We arrived to be greeted by a couple, caretakers of the Cemetery and another man who managed the Cemetery on behalf of the Anglican Church.
We were told it would be impossible to plant any further trees in the area near Aunt Beryl’s plot nor another option she had of a tree on the laneway leading into the grounds. We were also informed of just how difficult it is to maintain the grounds because so many folks pre-purchased their plots when they were under a hundred dollars, and no new money was coming into the cemetery to support its care.
The obviously exhausted caretakers picked up falling branches as we talked. They pointed off in the distance to a large adjoining acreage – a large open field with not a tree in sight.
See! They said. Barely any new plots are even being sold these days! They looked at the field with dismay.
Immediately I imagined the empty field full of trees, indigenous plants, trilliums and other green ones, butterflies, dragonflies flitting about and bird song in the air. The image grew as families with picnic baskets and blankets, animals and children walked among the verdant park, or sat in shade of maple and birch, poplar and oak. I watched as seasons changed, gold and red leaves fell around children playing and attempting to catch them. I could see a community gathering to rake leaves into big piles with children and adults alike jumping into the large autumn colored mounds strewing leaves about, the sound of laughter and joy in the autumn air.
In my mind, that large open field stretched out just waiting and calling – to welcome Green Burial.
Not so fast!
There are restrictions, regulations, you know.
Yes, I acknowledged, and there is lots of information available now to support you. What an amazing opportunity!
I could immediately feel the tension of the way things have been done for the past hundred plus years bumping up against a new vision unfolding in the hearts and minds of those of us who know seven billion bodies cannot all be buried in cement and steel lined vaults in caskets that will never break down, in unmaintainable cemeteries such as the one we were standing in. Nor can we all be cremated!
For a moment I imagined my grandparent’s bodies turned to liquid inside their velvet lined boxes, never returned to the earth … What happened to ashes to ashes, dust to dust?
I empathized with the loss of income and care for the place, and perhaps a little too enthusiastically … and inspired by the vision, encouraged them to explore becoming one of the first in the area surrounding Ottawa to bring Green Burial! I have friends and colleagues who will be interested.
This seemed like a perfect opportunity with an open and empty field designated for burial already, a model clearly no longer working and a new/old vision which could preserve park space, indigenous plant life, encourage family interaction and responsibility of care and more!
I could feel my vision was not readily welcomed and decided perhaps a small seed had been planted for now. I gazed over my grandparents headstones in the distance to the open field, may others come and hear you, I said to the green ones.
As we walked from Aunt Beryl’s plot to my grandparent’s graves, she pointed out the headstone beside them was that of their best friends and neighbors, the Kennedy’s, with whom they had played cards in life. Your grandfather told Dorothy Kennedy when they were all laid to rest here she’d better keep her hands to herself! I could immediately see Grandpa Carmen, always a joker, saying this and laughed out loud imagining him.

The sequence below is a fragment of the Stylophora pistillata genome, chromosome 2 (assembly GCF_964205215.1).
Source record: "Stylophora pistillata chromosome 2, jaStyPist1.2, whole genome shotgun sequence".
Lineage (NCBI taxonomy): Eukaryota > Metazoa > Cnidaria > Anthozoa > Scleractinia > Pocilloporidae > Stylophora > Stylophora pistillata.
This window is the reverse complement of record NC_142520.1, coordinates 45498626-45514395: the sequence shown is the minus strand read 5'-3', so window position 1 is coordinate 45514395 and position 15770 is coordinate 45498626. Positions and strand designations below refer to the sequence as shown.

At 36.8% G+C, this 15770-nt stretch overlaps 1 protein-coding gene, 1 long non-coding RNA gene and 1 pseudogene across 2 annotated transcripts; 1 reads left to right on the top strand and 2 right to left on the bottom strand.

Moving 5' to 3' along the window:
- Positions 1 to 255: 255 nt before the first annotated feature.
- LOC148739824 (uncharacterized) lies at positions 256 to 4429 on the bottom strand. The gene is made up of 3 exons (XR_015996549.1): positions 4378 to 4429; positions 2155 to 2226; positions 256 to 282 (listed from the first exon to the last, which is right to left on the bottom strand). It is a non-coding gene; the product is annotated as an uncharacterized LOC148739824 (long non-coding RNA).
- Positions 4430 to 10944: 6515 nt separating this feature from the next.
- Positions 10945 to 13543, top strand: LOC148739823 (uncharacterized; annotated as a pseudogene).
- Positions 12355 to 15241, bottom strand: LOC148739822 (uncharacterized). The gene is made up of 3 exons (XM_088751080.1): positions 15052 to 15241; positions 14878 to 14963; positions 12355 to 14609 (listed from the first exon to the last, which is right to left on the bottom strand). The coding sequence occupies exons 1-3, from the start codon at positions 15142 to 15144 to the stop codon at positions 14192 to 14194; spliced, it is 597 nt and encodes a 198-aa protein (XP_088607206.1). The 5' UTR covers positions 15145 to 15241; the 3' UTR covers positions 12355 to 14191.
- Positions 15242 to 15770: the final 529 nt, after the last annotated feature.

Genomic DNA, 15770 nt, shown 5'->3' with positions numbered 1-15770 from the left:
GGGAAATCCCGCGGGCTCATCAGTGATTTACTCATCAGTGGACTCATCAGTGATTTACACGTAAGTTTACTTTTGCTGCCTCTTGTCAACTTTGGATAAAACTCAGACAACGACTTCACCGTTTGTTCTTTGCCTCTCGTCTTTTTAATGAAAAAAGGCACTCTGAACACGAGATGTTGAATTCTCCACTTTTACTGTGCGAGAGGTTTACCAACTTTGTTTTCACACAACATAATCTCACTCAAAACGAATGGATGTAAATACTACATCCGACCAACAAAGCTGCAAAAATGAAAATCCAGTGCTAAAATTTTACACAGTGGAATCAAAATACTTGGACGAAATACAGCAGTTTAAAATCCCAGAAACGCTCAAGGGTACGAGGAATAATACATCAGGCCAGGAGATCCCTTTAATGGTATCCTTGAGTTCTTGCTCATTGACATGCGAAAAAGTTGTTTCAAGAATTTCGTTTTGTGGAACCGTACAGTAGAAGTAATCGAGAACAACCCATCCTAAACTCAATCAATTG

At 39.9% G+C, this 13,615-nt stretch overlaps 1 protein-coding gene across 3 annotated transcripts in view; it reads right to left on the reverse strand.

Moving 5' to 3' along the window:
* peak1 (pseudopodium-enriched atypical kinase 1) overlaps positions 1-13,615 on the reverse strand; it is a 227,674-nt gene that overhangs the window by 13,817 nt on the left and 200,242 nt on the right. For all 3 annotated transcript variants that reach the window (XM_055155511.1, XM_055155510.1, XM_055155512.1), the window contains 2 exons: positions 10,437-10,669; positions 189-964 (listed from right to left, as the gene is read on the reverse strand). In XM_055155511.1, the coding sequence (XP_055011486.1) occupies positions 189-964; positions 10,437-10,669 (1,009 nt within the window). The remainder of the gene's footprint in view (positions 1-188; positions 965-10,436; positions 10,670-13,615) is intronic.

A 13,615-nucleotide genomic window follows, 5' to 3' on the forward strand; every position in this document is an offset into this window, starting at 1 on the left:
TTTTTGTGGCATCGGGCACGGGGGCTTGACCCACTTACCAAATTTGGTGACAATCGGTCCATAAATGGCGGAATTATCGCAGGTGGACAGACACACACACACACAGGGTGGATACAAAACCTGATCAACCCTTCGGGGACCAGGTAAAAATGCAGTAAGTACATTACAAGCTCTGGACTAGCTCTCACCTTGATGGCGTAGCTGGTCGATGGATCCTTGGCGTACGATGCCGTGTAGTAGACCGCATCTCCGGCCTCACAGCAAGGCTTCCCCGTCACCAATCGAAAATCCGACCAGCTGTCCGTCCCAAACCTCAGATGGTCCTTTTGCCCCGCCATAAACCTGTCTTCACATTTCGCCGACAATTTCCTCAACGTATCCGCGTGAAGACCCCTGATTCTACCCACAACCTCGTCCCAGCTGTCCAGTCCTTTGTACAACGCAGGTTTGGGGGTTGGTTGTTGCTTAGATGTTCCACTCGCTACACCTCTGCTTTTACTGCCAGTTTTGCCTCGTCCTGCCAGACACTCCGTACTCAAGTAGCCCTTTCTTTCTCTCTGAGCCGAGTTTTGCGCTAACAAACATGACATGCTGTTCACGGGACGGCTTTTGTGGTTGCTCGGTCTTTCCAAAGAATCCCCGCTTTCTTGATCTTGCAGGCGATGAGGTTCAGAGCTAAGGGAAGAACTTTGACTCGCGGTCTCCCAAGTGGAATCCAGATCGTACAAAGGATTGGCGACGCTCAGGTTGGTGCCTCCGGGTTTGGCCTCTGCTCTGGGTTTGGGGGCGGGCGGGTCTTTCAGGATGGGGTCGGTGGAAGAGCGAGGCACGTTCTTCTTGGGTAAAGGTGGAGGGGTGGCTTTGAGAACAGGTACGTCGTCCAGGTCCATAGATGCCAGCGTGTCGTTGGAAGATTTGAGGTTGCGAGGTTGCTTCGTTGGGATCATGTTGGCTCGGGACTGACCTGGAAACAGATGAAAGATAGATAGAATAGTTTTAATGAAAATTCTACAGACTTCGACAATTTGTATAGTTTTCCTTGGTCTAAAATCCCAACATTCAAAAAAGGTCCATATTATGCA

He used to walk around coughing all the time whenever your great grandmother Hannah would bring out brandy – her cure all for whatever was ailing anyone, said Aunt Beryl. We decided to pick up a small bottle in Great Grandma Hannah’s honor, visit her grave where I had never been, and come back to make an offering at my grandparent’s grave too.
We drove to the small liquor store near the cemetery. As I looked into my purse to pay I caught site of a basket filled with bags of fresh cheese curds on the counter. I’ll take one of those too! I said as I paid for the small bottle of brandy.
We returned to the cemetery and used the car mats from my brother’s borrowed van, to set up a picnic at Grandma Gert and Grandpa Carmen’s grave.
There we made a toast and blessed them.
If you hadn’t been, I wouldn’t be, I said. Thank you, and for any assistance you can offer to greening this cemetery!
Beryl talked about what she would like for her own funeral, which she had asked me to do many years ago, and long before I formally became a Celebrant and Home Funeral Guide.
I encouraged her not to over plan as her children and the rest of us would also need to contribute our own ways of meeting our grief.
I could see how important it was for her to imagine into this future gathering in her name, and why not??? Imagining a time after our death when others will gather to remember can support us in meeting the biggest transition we will ever go through in this life with care and maybe a little more ease.
The cheese curd squeaked in my mouth and the tiny sip of brandy warmed my throat all the way down to my belly. The cheese curds had been a familiar treat on our weekends at our family cottage on the Big Rideau Lake, as Forfar Cheese Factory was one of our favorite stops on the road, purchasing the cheese curd still warm and dripping in whey inside the bag.
As we sat sharing family stories, taking just one more piece of curd, I felt there was no where else I’d rather spend my day with my beloved Aunt than this, and imagined returning one day to see this place welcoming family and friends in green burial.
Maybe even in my lifetime, Aunt Beryl said. Yes, I agreed as I licked the whey from my fingers. Yes!